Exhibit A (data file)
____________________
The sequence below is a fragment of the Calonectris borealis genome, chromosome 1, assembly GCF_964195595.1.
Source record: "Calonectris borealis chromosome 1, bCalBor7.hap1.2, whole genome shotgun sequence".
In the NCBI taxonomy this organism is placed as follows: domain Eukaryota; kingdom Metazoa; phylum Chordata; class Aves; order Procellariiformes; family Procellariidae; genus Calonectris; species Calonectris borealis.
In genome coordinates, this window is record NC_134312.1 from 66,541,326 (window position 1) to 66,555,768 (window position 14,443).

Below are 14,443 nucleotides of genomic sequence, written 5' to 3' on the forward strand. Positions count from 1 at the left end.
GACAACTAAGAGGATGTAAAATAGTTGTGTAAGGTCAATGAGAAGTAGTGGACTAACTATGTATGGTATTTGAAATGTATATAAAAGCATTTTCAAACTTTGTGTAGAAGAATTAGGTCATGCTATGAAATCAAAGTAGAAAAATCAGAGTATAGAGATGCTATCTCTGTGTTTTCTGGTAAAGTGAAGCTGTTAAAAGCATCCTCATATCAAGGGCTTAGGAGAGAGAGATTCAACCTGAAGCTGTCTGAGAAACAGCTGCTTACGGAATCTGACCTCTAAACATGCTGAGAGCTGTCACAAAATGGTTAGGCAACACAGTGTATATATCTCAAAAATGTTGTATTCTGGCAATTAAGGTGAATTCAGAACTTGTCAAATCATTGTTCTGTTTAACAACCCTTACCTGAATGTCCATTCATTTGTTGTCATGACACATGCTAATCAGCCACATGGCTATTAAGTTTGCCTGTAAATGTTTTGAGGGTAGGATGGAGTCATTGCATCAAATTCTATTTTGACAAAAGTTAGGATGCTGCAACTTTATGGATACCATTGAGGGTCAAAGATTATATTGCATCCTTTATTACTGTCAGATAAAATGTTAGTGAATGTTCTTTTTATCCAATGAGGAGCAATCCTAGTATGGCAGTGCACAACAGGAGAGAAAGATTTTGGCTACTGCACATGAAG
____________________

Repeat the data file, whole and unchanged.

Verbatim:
The sequence below is a fragment of the Calonectris borealis genome, chromosome 1, assembly GCF_964195595.1.
Source record: "Calonectris borealis chromosome 1, bCalBor7.hap1.2, whole genome shotgun sequence".
In the NCBI taxonomy this organism is placed as follows: domain Eukaryota; kingdom Metazoa; phylum Chordata; class Aves; order Procellariiformes; family Procellariidae; genus Calonectris; species Calonectris borealis.
In genome coordinates, this window is record NC_134312.1 from 66,541,326 (window position 1) to 66,555,768 (window position 14,443).

Below are 14,443 nucleotides of genomic sequence, written 5' to 3' on the forward strand. Positions count from 1 at the left end.
GACAACTAAGAGGATGTAAAATAGTTGTGTAAGGTCAATGAGAAGTAGTGGACTAACTATGTATGGTATTTGAAATGTATATAAAAGCATTTTCAAACTTTGTGTAGAAGAATTAGGTCATGCTATGAAATCAAAGTAGAAAAATCAGAGTATAGAGATGCTATCTCTGTGTTTTCTGGTAAAGTGAAGCTGTTAAAAGCATCCTCATATCAAGGGCTTAGGAGAGAGAGATTCAACCTGAAGCTGTCTGAGAAACAGCTGCTTACGGAATCTGACCTCTAAACATGCTGAGAGCTGTCACAAAATGGTTAGGCAACACAGTGTATATATCTCAAAAATGTTGTATTCTGGCAATTAAGGTGAATTCAGAACTTGTCAAATCATTGTTCTGTTTAACAACCCTTACCTGAATGTCCATTCATTTGTTGTCATGACACATGCTAATCAGCCACATGGCTATTAAGTTTGCCTGTAAATGTTTTGAGGGTAGGATGGAGTCATTGCATCAAATTCTATTTTGACAAAAGTTAGGATGCTGCAACTTTATGGATACCATTGAGGGTCAAAGATTATATTGCATCCTTTATTACTGTCAGATAAAATGTTAGTGAATGTTCTTTTTATCCAATGAGGAGCAATCCTAGTATGGCAGTGCACAACAGGAGAGAAAGATTTTGGCTACTGCACATGAAG